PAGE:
As negotiations heat up in New York over legislation that would legalize same-sex marriage, a closer look at one of the major players in Albany…
Rev. Jason McGuire’s commitment, he told me, is simple: whenever there are legislators present in the State House, so too will be his witness. As it happens, this requires quite a bit of driving. The commute to Albany from his office in Western New York takes four hours, and on weekends he traverses every corner of the state to speak with faith groups about how they can help prevent the culture’s downward spiral into darkness. Between Monday and Friday, in the capitol, McGuire’s job is to hold prayer breakfasts, Bible studies, and other outreach events for lawmakers. “I use lobbying as a platform to take the gospel to the legislature,” he said.
Before assuming the executive directorship of New Yorkers for Constitutional Freedoms, a 501c(4) advocacy organization, McGuire served as pastor in a nondenominational church outside Rochester for eleven years. But his calling would ultimately be to minister away from the pulpit. “One Wednesday night,” he said, “I was teaching a prayer meeting, and I simply asked the congregation: Where was the church in 1973 when Roe. v. Wade was decided? To make along story short, I got a lot of answers. But one man said the church was asleep. And another man said, ‘You mean was asleep? We still are!’ That was very convicting to me.”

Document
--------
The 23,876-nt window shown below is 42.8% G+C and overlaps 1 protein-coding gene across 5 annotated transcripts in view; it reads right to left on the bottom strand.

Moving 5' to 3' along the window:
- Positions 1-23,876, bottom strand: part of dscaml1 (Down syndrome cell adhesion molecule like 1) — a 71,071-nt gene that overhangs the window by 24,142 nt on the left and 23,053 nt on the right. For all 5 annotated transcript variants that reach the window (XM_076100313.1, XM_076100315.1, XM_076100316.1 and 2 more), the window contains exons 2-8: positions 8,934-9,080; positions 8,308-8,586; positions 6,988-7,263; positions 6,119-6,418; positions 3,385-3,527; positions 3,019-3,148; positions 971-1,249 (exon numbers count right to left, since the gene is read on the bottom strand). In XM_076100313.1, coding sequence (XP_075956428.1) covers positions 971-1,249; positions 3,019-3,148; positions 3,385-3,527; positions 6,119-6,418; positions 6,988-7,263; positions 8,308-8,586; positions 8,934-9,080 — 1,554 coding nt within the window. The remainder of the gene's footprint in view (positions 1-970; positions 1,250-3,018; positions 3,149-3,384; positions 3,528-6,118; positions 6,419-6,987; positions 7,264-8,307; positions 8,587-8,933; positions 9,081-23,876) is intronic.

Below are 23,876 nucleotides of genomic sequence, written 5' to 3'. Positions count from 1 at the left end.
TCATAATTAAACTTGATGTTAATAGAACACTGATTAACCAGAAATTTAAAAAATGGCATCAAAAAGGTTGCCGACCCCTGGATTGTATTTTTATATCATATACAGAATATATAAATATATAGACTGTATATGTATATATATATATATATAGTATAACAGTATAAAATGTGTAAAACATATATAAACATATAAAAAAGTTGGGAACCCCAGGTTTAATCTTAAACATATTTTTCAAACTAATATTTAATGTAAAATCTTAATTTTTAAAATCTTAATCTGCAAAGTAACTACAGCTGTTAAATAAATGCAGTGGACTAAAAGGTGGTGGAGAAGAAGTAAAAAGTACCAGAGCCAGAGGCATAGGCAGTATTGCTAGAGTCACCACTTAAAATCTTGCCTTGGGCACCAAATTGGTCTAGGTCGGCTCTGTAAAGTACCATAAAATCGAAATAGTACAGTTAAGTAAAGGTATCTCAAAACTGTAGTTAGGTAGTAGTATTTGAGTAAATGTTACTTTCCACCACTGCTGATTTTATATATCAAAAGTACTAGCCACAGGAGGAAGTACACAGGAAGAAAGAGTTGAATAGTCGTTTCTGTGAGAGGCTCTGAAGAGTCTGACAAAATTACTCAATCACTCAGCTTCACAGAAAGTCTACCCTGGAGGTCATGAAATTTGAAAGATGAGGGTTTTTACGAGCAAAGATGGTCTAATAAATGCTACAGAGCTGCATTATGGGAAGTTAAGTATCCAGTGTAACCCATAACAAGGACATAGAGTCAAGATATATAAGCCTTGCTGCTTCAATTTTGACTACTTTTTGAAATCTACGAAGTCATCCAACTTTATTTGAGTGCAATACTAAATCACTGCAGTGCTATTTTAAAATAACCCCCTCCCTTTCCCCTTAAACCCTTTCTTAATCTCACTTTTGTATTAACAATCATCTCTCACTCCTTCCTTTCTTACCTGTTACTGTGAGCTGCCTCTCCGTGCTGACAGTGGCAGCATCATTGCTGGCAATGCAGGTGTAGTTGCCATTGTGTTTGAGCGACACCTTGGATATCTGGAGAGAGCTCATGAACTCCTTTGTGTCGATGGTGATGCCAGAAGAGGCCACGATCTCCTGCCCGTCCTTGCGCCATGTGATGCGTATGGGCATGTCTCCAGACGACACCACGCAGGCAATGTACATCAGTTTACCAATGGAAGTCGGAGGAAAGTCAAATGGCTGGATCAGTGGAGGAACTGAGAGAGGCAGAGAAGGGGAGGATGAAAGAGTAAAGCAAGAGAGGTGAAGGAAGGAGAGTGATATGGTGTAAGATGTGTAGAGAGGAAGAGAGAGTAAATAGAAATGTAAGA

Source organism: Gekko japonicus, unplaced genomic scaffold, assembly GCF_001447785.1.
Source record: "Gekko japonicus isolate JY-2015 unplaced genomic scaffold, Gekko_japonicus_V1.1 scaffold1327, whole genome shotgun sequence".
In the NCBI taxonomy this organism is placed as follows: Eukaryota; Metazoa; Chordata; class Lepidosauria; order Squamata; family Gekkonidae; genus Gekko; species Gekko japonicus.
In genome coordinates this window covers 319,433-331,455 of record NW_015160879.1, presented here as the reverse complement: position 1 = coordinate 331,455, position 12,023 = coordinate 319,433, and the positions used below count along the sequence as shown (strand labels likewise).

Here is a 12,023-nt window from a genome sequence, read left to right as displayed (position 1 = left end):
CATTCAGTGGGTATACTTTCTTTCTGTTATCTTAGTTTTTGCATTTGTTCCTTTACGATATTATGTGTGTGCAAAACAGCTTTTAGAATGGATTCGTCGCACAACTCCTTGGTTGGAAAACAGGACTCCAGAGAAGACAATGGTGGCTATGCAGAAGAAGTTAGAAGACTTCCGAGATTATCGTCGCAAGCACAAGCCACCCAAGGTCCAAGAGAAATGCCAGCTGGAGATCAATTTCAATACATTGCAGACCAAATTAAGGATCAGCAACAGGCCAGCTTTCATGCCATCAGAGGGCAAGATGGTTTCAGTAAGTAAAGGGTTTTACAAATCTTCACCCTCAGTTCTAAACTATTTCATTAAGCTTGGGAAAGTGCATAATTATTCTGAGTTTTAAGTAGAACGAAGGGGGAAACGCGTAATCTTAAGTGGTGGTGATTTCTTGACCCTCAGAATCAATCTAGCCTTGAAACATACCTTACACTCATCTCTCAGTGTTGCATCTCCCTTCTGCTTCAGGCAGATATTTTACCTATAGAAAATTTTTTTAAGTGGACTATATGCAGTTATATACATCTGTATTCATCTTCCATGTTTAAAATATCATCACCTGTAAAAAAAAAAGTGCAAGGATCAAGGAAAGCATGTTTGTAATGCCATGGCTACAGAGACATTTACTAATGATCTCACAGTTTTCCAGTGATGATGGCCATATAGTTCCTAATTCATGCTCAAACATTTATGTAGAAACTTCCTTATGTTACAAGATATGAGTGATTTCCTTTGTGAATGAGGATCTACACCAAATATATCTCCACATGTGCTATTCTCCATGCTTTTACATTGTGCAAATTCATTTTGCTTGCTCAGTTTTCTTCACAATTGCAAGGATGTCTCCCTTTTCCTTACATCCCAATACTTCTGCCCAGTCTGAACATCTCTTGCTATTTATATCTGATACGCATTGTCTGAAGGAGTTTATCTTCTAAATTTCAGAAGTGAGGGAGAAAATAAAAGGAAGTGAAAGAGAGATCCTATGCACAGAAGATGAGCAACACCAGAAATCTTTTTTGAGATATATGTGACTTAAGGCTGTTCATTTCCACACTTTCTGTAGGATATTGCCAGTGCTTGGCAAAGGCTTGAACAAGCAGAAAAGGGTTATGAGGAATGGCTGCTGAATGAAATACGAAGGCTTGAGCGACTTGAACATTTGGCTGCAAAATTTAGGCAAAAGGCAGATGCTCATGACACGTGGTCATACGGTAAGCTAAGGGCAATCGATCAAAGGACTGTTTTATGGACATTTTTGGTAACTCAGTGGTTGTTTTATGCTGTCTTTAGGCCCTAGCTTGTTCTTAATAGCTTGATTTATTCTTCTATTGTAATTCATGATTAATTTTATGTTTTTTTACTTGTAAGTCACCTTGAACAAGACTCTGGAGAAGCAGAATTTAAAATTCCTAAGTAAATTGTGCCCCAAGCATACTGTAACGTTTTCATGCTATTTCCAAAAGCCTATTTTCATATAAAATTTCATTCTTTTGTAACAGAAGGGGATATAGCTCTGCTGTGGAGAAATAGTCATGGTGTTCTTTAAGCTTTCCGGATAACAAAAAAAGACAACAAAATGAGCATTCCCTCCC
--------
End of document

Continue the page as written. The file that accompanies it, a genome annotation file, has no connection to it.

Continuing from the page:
McGuire could not watch idly as the spiritual travesty embodied by Roe began to manifest in another, perhaps even more pernicious form: the revision of marriage laws to accommodate same-sex couples. At first, though, he resisted, and for several months ran from God’s exhortation that he take on the burden of public policy work. But one cannot wander from God’s plan for very long. “The bottom line is, the Lord said ‘No — this is the place I want you to serve.’ So that’s where I am today. And I serve in Albany.”
Read more at Religion Dispatches.